They say you can’t properly understand another person’s experiences until you have walked a mile in their shoes. Ben Atkins has taken that to heart and recently sat in the guided biofilm therapy (GBT) hot seat to make sure he understands what it is like from both sides of the dental journey.
How do you feel about your own oral health?
I am of a generation where I was rewarded with a bag of sweets after going to the dentist. There were even lollipops at the reception desk!
I’m also of the generation that had a lot of metal fillings in their mouths, which is why I’m on this journey personally, to educate patients on how far-reaching oral health really is, but in simple, understandable terms.
I want patients to understand that dentistry has evolved over the years. The preventive journey can be gentle and pleasant, ultimately improving their overall health.
That goes for me, too. I’m concentrating on good brushing, cleaning between my teeth and my diet.
What professional, preventive interventions have you experienced in the past?
What haven’t I had done? I’ve had my wisdom teeth out under general anaesthetic, and I looked like a chipmunk afterwards. I’ve had lots of different fillings, my teeth cleaned professionally, and oral health advice from different people.
How did you feel about them, from both professional and personal perspectives?
Again, growing up there wasn’t a great focus on prevention. I think that has played a significant part in why my passion is oral health. Setting preventive journeys for my patients is so important to me.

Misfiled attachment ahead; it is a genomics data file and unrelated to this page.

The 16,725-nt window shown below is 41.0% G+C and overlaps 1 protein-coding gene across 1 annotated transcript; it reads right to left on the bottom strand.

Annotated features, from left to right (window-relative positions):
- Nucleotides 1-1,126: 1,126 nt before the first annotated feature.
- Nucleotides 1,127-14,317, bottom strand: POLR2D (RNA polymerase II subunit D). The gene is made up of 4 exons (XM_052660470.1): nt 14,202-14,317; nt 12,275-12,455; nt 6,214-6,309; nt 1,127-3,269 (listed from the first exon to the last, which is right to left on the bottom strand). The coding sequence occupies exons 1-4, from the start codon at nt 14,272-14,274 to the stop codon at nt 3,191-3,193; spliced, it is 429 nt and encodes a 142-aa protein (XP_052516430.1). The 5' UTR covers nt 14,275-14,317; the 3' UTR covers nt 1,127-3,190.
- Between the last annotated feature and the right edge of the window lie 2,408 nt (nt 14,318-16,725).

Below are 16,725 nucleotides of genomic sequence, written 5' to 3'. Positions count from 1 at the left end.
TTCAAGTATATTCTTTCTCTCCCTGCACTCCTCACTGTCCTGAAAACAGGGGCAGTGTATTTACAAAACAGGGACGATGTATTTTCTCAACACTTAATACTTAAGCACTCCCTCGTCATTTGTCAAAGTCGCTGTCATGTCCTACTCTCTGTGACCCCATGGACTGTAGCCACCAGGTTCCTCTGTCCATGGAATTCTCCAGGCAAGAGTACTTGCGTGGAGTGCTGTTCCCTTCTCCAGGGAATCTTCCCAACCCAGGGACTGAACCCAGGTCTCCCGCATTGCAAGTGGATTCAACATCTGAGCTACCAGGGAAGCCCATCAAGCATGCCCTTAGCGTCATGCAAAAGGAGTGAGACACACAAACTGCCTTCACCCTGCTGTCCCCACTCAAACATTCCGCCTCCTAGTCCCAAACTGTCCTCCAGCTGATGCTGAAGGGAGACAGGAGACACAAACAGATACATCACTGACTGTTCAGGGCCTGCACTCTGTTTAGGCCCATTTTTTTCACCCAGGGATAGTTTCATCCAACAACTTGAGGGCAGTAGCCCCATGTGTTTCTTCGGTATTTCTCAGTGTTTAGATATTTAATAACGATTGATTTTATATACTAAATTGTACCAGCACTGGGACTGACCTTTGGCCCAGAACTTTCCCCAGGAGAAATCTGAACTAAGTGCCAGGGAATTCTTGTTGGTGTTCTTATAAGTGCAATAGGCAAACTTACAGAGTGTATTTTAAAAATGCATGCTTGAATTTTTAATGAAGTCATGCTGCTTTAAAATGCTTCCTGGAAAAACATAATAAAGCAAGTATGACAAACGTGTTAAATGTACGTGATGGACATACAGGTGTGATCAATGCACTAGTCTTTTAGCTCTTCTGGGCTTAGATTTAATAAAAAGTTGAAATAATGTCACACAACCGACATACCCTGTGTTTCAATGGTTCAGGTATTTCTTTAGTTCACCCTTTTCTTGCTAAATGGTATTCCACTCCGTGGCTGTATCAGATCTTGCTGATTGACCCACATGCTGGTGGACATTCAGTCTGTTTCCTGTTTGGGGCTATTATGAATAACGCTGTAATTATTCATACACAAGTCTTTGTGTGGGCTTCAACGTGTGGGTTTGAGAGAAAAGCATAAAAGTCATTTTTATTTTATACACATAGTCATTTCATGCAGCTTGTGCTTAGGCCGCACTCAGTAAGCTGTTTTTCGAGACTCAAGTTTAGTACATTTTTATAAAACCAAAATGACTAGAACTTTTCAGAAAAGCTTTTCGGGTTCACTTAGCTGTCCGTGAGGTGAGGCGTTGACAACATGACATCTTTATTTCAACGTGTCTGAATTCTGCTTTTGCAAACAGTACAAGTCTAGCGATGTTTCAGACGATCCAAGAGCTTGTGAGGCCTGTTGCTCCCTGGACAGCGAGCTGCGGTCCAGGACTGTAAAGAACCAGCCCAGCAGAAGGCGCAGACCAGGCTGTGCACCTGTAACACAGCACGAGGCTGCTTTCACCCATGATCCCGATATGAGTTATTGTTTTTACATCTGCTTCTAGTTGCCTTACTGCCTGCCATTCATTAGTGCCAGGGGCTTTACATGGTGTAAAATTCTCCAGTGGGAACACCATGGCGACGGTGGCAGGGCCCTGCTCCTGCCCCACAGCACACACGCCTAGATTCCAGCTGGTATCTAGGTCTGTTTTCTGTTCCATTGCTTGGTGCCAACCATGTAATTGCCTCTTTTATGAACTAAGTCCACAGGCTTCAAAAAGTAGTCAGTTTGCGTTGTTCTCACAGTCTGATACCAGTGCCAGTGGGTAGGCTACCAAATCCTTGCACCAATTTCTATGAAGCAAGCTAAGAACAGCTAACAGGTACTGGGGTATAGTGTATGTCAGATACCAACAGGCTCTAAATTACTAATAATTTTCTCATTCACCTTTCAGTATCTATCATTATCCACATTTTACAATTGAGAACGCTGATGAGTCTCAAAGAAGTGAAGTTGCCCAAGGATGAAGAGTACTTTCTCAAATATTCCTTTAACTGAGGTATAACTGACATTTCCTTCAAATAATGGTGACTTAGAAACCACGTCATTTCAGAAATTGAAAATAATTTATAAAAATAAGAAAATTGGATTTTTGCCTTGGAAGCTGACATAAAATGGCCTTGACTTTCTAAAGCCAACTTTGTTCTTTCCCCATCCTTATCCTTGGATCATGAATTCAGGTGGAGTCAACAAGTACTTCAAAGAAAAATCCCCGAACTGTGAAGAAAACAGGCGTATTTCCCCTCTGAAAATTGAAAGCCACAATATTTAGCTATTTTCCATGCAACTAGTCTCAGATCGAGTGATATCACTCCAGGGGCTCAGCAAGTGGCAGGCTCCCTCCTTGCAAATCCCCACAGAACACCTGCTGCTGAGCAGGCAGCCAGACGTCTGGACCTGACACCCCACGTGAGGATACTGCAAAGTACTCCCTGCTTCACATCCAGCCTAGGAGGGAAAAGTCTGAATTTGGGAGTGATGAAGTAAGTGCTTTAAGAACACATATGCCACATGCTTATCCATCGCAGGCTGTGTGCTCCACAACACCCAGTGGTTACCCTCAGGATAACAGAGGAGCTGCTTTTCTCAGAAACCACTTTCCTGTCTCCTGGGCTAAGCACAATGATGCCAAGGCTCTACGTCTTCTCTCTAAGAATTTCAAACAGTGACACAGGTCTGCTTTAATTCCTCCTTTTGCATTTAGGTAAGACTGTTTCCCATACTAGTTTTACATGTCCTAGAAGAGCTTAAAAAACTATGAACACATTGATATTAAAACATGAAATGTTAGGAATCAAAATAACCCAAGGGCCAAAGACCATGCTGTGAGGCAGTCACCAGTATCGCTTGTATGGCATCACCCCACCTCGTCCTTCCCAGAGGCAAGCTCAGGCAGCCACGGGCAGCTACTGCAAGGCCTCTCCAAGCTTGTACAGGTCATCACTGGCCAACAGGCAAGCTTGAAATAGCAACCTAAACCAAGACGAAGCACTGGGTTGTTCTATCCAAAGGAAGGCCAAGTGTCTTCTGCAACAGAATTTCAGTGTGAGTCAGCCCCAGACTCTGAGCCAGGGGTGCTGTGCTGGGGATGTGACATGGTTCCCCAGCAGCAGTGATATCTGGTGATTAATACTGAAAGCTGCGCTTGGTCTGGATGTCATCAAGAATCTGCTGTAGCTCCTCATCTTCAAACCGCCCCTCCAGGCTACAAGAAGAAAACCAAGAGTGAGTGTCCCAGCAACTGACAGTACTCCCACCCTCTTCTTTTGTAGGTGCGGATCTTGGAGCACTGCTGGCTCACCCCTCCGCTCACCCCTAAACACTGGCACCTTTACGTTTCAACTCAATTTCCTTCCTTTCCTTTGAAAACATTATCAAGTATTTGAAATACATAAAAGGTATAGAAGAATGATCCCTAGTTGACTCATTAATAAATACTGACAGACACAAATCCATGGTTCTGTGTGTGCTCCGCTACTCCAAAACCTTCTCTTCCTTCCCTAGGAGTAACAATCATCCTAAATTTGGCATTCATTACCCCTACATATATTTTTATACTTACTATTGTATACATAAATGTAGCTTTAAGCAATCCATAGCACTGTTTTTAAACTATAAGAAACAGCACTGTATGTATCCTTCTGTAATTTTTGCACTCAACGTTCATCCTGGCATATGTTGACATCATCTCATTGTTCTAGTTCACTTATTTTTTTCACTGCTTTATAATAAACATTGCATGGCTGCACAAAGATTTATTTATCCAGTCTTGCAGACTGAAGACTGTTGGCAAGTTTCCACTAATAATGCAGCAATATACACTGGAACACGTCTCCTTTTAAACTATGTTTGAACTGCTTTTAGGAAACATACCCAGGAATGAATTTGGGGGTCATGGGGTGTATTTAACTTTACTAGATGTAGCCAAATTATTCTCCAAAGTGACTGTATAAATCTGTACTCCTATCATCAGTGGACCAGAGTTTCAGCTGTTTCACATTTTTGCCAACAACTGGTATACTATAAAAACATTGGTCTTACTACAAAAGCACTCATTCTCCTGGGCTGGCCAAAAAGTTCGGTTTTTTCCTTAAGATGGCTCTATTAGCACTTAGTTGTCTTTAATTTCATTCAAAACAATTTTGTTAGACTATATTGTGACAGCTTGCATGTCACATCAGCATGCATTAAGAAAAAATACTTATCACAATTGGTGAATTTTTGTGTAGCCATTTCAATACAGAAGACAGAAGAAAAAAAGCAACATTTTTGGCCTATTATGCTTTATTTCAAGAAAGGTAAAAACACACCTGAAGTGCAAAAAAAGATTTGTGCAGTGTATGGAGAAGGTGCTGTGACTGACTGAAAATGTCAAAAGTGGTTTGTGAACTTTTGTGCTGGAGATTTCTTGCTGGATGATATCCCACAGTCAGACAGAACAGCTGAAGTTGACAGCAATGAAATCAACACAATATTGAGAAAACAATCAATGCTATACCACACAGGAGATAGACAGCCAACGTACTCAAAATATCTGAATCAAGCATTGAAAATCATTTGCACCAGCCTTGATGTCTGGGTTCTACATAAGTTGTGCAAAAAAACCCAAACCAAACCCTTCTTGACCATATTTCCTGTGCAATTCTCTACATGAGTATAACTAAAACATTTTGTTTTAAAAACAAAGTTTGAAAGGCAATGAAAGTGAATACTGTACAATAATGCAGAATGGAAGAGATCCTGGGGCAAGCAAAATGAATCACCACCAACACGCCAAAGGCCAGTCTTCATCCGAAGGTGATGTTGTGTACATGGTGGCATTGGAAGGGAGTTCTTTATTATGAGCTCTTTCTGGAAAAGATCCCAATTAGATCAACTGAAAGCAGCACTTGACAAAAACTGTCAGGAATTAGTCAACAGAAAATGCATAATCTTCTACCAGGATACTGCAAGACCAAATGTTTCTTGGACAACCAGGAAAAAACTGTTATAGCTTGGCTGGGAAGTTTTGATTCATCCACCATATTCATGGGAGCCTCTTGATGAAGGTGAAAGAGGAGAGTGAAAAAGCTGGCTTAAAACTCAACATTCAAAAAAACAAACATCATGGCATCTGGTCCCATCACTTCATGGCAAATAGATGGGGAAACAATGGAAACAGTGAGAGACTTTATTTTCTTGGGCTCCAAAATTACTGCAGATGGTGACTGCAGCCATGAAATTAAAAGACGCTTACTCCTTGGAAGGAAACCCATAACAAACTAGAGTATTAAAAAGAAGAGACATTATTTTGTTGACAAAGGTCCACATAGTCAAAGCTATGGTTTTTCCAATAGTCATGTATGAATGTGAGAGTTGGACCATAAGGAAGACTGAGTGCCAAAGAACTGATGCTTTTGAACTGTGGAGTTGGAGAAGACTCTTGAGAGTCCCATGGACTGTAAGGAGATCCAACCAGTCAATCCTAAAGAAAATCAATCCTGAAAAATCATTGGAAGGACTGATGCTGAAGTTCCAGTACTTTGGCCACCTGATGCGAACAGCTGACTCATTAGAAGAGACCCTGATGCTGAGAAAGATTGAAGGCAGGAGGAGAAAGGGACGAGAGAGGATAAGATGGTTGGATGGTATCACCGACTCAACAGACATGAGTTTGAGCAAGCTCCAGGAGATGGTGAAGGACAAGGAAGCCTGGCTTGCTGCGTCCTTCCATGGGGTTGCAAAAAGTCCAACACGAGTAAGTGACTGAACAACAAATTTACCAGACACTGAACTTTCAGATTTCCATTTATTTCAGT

They need to understand their responsibilities in that journey and that restorative dentistry can be avoided through preventive care, simply by really concentrating on their oral health and adjusting their diet.
I would have liked to have known that before I became a dentist.
Today you experienced GBT for the first time. How do you feel about it?
It really reaffirmed for me how gentle dentistry can be. And I’ve got white teeth again, just from half an hour with dental hygienist Claire Berry at Yorkshire Dental Suite.
I’ve also learned something today about how I brush my teeth, because I’m apparently missing out one area.
It makes such a difference to my outlook on dentistry because it’s a pleasant experience. It’s something I’ll do again – every three months actually, so Claire tells me.
What do you think protocols like GBT offer practices – both NHS and private?
For me, dentistry has always been a business and a vocation, and they do intersect considerably.
For all practices, GBT adds to the prevention armoury, to help secure patients’ oral health long into the future.
Alongside that, there is an aesthetic element, which tends to be more significant in private practices, of course, as NHS care is limited in that arena.
That said, GBT offers NHS practices a really significant advantage too. It can provide a new option for further treatment. Not a want, not a need, but combining the two to make sure we’ve got another string to our bow to help grow our practices.